This coming year, Nick says the company’s main challenge is adding more assets and making sure that there are qualified drivers to operate them. “That’s the largest priority we have, right now,” he says. “It’s very hard to find qualified truck drivers. For awhile, the job wasn’t properly compensated for someone to be away from their home, and even if they are home every day, the off-peak hours. The traditional nine-to-five day is not what you’re dealing with. You’re dealing with guys who sometimes have to make a delivery at two o’clock in the morning and have to wake up at eleven o’clock at night. So, this kind of position has to be compensated and this is something that every trucking company has come to realize. The compensation for a driver, or an owner/operator, has to be there in order to get the job accomplished. They have to be treated fairly and understand that for someone to get a CDL to operate a truck on a daily basis, it is a highly sought-after job. It is a lot of responsibility and it has to be compensated accordingly. That is one thing that we focus on.”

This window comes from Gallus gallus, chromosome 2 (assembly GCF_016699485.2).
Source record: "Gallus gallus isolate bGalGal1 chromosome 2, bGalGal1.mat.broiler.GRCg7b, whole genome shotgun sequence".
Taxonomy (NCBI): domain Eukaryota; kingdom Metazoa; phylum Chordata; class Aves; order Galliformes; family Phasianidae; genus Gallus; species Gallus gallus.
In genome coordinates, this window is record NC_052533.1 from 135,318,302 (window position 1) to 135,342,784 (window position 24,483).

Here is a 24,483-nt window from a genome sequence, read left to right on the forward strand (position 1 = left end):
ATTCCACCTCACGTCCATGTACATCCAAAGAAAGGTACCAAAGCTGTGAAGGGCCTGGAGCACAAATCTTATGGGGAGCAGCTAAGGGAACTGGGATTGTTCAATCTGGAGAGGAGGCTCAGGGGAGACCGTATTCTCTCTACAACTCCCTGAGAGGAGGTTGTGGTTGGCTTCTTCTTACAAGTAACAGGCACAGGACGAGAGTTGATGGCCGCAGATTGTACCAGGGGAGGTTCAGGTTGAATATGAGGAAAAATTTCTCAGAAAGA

Recently, Diamond Freight added several more tractors to its fleet. Nick reports, “We were at 16 owned units and now we’re up to 25. So, this year was a big reinvestment, adding more company assets and maintaining that control to help service some of our customers that had specialty needs. But,” he adds, “the amount of trucks on the road never really tells the true story. The biggest thing for any truck owner is being able to go to sleep at night. You’re putting trucks that are travelling at 80,000 pounds going down the road. If we can have limited accidents and no injuries – that’s my goal. Making a living, making sure that everybody that comes along with us for the ride can provide for their families, and everybody gets home at the end of the day – that’s my goal.”
AT A GLANCE
WHO: Diamond Freight Distribution Inc.
WHAT: An intermodal trucking and transport service provider
WHERE: Newark, New Jersey